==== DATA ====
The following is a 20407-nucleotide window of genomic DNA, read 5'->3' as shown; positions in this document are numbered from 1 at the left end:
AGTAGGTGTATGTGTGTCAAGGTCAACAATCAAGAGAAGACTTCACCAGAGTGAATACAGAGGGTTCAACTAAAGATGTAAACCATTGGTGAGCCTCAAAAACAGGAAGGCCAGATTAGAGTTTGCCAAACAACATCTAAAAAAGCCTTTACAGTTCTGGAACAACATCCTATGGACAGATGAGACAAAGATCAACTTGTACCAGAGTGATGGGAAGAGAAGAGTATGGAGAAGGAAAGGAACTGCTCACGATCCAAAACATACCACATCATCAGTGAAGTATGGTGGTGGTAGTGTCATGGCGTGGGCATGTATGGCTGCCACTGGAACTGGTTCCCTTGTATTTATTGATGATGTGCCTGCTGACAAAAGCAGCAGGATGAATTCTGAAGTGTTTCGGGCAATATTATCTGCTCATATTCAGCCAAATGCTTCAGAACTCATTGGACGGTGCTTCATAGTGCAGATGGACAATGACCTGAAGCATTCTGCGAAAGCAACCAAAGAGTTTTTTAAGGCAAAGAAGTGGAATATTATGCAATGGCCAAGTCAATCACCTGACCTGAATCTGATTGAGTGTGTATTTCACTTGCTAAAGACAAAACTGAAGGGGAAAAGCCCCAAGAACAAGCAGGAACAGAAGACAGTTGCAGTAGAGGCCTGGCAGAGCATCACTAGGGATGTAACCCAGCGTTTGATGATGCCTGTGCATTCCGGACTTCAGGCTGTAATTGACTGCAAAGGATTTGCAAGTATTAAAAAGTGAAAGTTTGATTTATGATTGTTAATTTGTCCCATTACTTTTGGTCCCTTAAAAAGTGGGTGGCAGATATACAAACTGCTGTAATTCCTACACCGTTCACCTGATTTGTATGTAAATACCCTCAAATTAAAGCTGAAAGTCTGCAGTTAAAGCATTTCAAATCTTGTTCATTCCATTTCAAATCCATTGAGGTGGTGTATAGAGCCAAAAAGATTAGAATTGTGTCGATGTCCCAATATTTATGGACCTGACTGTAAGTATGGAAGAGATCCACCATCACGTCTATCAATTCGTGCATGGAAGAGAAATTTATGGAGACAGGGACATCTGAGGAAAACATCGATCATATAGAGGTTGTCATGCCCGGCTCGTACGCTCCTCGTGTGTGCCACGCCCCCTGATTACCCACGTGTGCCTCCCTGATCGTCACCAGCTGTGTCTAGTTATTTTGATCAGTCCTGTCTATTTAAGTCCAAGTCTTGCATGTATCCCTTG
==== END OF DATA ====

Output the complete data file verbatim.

The following is a 20407-nucleotide window of genomic DNA, read 5'->3' as shown; positions in this document are numbered from 1 at the left end:
AGTAGGTGTATGTGTGTCAAGGTCAACAATCAAGAGAAGACTTCACCAGAGTGAATACAGAGGGTTCAACTAAAGATGTAAACCATTGGTGAGCCTCAAAAACAGGAAGGCCAGATTAGAGTTTGCCAAACAACATCTAAAAAAGCCTTTACAGTTCTGGAACAACATCCTATGGACAGATGAGACAAAGATCAACTTGTACCAGAGTGATGGGAAGAGAAGAGTATGGAGAAGGAAAGGAACTGCTCACGATCCAAAACATACCACATCATCAGTGAAGTATGGTGGTGGTAGTGTCATGGCGTGGGCATGTATGGCTGCCACTGGAACTGGTTCCCTTGTATTTATTGATGATGTGCCTGCTGACAAAAGCAGCAGGATGAATTCTGAAGTGTTTCGGGCAATATTATCTGCTCATATTCAGCCAAATGCTTCAGAACTCATTGGACGGTGCTTCATAGTGCAGATGGACAATGACCTGAAGCATTCTGCGAAAGCAACCAAAGAGTTTTTTAAGGCAAAGAAGTGGAATATTATGCAATGGCCAAGTCAATCACCTGACCTGAATCTGATTGAGTGTGTATTTCACTTGCTAAAGACAAAACTGAAGGGGAAAAGCCCCAAGAACAAGCAGGAACAGAAGACAGTTGCAGTAGAGGCCTGGCAGAGCATCACTAGGGATGTAACCCAGCGTTTGATGATGCCTGTGCATTCCGGACTTCAGGCTGTAATTGACTGCAAAGGATTTGCAAGTATTAAAAAGTGAAAGTTTGATTTATGATTGTTAATTTGTCCCATTACTTTTGGTCCCTTAAAAAGTGGGTGGCAGATATACAAACTGCTGTAATTCCTACACCGTTCACCTGATTTGTATGTAAATACCCTCAAATTAAAGCTGAAAGTCTGCAGTTAAAGCATTTCAAATCTTGTTCATTCCATTTCAAATCCATTGAGGTGGTGTATAGAGCCAAAAAGATTAGAATTGTGTCGATGTCCCAATATTTATGGACCTGACTGTAAGTATGGAAGAGATCCACCATCACGTCTATCAATTCGTGCATGGAAGAGAAATTTATGGAGACAGGGACATCTGAGGAAAACATCGATCATATAGAGGTTGTCATGCCCGGCTCGTACGCTCCTCGTGTGTGCCACGCCCCCTGATTACCCACGTGTGCCTCCCTGATCGTCACCAGCTGTGTCTAGTTATTTTGATCAGTCCTGTCTATTTAAGTCCAAGTCTTGCATGTATCCCTTG